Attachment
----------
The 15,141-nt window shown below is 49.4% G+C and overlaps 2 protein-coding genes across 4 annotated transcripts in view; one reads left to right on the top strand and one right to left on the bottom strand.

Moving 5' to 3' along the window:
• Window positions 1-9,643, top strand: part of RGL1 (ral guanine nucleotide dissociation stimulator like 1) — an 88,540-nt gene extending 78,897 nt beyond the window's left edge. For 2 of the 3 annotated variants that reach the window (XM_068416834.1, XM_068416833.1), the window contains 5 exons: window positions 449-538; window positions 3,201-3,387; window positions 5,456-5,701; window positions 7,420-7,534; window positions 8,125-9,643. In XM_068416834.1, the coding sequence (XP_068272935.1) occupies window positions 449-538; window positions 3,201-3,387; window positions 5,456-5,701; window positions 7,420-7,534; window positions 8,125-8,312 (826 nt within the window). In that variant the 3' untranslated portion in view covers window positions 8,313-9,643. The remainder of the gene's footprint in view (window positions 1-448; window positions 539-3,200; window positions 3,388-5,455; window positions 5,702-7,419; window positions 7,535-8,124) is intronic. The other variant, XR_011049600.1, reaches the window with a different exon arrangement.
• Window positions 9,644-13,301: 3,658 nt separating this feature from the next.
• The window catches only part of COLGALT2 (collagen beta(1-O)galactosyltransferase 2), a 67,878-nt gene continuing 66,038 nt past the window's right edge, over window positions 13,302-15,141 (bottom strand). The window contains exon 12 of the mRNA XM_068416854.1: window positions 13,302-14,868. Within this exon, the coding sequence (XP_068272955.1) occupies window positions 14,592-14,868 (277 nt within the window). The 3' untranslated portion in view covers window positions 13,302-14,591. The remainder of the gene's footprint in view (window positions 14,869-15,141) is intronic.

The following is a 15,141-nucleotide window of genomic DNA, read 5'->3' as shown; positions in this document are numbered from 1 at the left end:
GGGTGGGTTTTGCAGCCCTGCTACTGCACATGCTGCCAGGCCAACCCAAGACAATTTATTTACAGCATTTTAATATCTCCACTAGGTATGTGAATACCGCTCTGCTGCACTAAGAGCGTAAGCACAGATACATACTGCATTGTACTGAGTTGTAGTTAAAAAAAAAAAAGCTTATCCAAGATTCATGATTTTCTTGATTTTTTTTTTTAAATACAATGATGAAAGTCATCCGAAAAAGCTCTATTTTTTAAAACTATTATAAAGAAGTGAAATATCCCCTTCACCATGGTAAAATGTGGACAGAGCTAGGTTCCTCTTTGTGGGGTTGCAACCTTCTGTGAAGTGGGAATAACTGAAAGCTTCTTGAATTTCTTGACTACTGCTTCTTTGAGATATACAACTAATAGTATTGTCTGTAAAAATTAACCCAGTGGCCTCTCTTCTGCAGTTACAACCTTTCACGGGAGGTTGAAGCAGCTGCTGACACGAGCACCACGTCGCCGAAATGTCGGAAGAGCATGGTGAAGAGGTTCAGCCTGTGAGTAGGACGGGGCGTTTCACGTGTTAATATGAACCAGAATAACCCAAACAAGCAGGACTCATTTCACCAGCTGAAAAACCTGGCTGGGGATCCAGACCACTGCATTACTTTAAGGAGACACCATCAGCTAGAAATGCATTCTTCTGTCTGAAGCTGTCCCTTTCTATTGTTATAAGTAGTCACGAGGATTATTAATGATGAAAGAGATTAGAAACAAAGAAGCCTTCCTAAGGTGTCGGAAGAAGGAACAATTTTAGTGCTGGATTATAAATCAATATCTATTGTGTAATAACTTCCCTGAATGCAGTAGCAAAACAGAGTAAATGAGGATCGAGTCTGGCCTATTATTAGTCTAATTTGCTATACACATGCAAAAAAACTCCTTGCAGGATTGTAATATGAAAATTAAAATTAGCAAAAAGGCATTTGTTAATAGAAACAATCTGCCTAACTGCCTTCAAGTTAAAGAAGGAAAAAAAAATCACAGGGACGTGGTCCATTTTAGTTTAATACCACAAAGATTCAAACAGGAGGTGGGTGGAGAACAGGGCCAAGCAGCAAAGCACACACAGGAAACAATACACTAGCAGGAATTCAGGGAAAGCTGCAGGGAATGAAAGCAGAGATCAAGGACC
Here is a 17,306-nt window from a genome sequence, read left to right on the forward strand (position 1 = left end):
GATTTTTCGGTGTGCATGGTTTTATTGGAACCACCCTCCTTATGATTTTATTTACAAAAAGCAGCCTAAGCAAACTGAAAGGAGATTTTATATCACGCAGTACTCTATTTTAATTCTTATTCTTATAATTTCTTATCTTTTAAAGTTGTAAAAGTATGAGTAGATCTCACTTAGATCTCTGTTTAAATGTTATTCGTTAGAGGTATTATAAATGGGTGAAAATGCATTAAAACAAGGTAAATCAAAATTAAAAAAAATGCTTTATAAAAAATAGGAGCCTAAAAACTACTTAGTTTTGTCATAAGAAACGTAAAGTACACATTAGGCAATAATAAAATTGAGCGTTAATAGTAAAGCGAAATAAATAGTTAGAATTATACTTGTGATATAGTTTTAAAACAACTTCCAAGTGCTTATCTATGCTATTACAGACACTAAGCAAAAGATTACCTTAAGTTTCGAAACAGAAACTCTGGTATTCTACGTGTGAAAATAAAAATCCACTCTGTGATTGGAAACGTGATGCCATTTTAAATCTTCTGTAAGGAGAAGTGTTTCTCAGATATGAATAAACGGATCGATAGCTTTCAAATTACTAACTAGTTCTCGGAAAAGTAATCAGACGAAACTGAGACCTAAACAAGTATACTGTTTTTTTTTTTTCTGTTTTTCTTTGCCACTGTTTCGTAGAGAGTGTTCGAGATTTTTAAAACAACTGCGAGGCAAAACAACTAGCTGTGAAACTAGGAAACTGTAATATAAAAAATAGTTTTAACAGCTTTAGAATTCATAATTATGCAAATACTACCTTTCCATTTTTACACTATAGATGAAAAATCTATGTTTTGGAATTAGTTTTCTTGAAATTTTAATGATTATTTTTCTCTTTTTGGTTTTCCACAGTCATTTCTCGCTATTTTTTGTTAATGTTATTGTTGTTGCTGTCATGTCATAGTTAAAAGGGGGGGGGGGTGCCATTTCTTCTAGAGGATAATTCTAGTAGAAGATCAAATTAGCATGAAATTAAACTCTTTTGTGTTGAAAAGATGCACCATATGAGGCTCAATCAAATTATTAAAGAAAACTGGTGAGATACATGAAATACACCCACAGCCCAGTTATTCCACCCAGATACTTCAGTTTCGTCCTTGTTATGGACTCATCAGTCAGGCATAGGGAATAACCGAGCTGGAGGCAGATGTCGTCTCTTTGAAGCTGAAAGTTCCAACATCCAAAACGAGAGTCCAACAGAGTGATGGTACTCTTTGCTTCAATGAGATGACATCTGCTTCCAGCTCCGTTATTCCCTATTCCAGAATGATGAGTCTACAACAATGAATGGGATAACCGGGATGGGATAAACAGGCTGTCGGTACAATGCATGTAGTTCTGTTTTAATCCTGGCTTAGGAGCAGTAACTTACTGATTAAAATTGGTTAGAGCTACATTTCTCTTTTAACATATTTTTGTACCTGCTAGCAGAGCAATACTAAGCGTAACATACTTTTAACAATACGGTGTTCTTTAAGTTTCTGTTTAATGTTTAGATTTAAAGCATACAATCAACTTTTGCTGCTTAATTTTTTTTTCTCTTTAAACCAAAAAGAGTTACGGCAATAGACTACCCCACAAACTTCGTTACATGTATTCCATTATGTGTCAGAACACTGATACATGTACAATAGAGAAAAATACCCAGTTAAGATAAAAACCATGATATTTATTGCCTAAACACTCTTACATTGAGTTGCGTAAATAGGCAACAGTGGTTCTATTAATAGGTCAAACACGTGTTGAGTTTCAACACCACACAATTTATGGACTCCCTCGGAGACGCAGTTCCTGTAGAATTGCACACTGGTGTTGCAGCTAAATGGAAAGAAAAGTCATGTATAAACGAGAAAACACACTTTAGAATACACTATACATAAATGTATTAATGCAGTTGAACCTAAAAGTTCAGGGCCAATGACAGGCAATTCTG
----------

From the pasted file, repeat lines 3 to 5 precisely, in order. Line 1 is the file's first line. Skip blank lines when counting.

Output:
• Window positions 1-9,643, top strand: part of RGL1 (ral guanine nucleotide dissociation stimulator like 1) — an 88,540-nt gene extending 78,897 nt beyond the window's left edge. For 2 of the 3 annotated variants that reach the window (XM_068416834.1, XM_068416833.1), the window contains 5 exons: window positions 449-538; window positions 3,201-3,387; window positions 5,456-5,701; window positions 7,420-7,534; window positions 8,125-9,643. In XM_068416834.1, the coding sequence (XP_068272935.1) occupies window positions 449-538; window positions 3,201-3,387; window positions 5,456-5,701; window positions 7,420-7,534; window positions 8,125-8,312 (826 nt within the window). In that variant the 3' untranslated portion in view covers window positions 8,313-9,643. The remainder of the gene's footprint in view (window positions 1-448; window positions 539-3,200; window positions 3,388-5,455; window positions 5,702-7,419; window positions 7,535-8,124) is intronic. The other variant, XR_011049600.1, reaches the window with a different exon arrangement.
• Window positions 9,644-13,301: 3,658 nt separating this feature from the next.
• The window catches only part of COLGALT2 (collagen beta(1-O)galactosyltransferase 2), a 67,878-nt gene continuing 66,038 nt past the window's right edge, over window positions 13,302-15,141 (bottom strand). The window contains exon 12 of the mRNA XM_068416854.1: window positions 13,302-14,868. Within this exon, the coding sequence (XP_068272955.1) occupies window positions 14,592-14,868 (277 nt within the window). The 3' untranslated portion in view covers window positions 13,302-14,591. The remainder of the gene's footprint in view (window positions 14,869-15,141) is intronic.